Cascading waterfalls, mountains into the clouds: breathtaking sights became routine to the point of borderline mundane by afternoon. Drive half an hour, stop, see a mountain, drive half an hour… going on 2 days gets a little old.
Then came Loch Ness. Now, I knew we were going there and had been getting more bored as the day went on, so I had a plan. As I told many people while trying to convince them of the merits of jumping into 43-degree F water my way, it’s one thing to say you swam in Loch Ness. It’s an entirely better story if you swam in Loch Ness… naked. My mind was decided: I’d swim free Willy with Nessie.
We arrived to a very cold-looking lake around 5:00. Part of our tour entailed watching a proud man in full traditional garb explain his highland heritage, bragging about highlanders’ ferocious fighting style as he bashed “Braveheart” and made menacing swings of his weapons towards the crowd. As he explained different ways highlanders killed redcoats between smiling for photos, I wondered what his ancestors would think: is he a shame to their proud, independent tradition as he panders to tourists, or is he preserving their heritage after decades of bans on kilts and bagpipes?
After dinner came a cruise on Loch Ness. The ship’s captain was a wiry guy who claimed to have been a marine researcher “before they turned against me,” they being the scientific community at large. “They” all apparently follow some other scientist who thinks Loch Ness holds giant sturgeons, while our boat captain / bar worker / marine researcher insists that the sonar evidence he’s collected proves there are 18 large mammals in the Loch with “some type of water jet technology.” Fortunately for me, I asked him where to jump in: apparently I have to run in because the steep temperature change of jumping can knock you out! Mike and I talked to the captain for wahile as we waited for friends to don bathing suits after the cruise, bouncing questions about his methods and evidence off him. His answers made sense, so he’s at least not a stupid nutter (Scottish word I’m importing; sounds cool with the “r” rolling). To wrap up our conversation, I asked him if he’d like to join us for our little swim. “No thanks: I have a bottle of whisky I’m going to swim in.”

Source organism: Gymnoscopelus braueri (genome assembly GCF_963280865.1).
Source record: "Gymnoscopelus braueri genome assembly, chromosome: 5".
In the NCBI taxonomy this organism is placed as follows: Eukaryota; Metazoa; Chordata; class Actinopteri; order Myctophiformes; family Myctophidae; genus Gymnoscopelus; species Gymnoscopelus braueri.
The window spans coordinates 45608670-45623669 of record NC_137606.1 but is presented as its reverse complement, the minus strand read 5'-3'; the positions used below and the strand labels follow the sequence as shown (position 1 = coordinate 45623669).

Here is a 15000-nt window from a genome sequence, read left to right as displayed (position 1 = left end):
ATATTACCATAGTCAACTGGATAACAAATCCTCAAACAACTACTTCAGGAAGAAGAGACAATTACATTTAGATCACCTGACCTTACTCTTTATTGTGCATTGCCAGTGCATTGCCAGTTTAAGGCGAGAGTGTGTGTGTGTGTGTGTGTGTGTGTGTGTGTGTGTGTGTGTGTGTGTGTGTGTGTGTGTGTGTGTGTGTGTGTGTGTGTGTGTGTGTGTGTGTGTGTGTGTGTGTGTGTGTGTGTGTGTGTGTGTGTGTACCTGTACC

Handed over my camera, removed all but my underwear and shoes, encouraged watching senior citizens to join me for a dip, jumped up and down to keep warm as I waited for friends to prepare, and I did it: off the beach and into Loch Ness. It was definitely extremely cold, but not as freezing as I’d imagined 43-degree water would be mike hadn’t followed the captain’s advice of wearing shoes, so he tiptoed and ouched his way in over the sharp rocks. After going out far enough to submerge myself, I ran my cold butt back onto the beach.
Cold but exhilarated, we high-fived each other and egged on those who had only watched to run in for themselves. To compensate for having failed to skinny dip, to encourage others who were running to go for full submersion, and because it’s a while different story to say you swam in Loch Ness twice, I did it again: into the water, all the way under, and pulling a Baywatch out. A seminude walk the few blocks back to my hostel received a really wide-mouthed gape from an old lady and a brown-toothed grin from the captain: he’d gone to the hostel bar for his scotch swim! A long, hot, well-earned shower and falling asleep not 5 minutes into “Rob Roy” wrapped up a day in which I derived tremendous pleasure from jumping into cold water.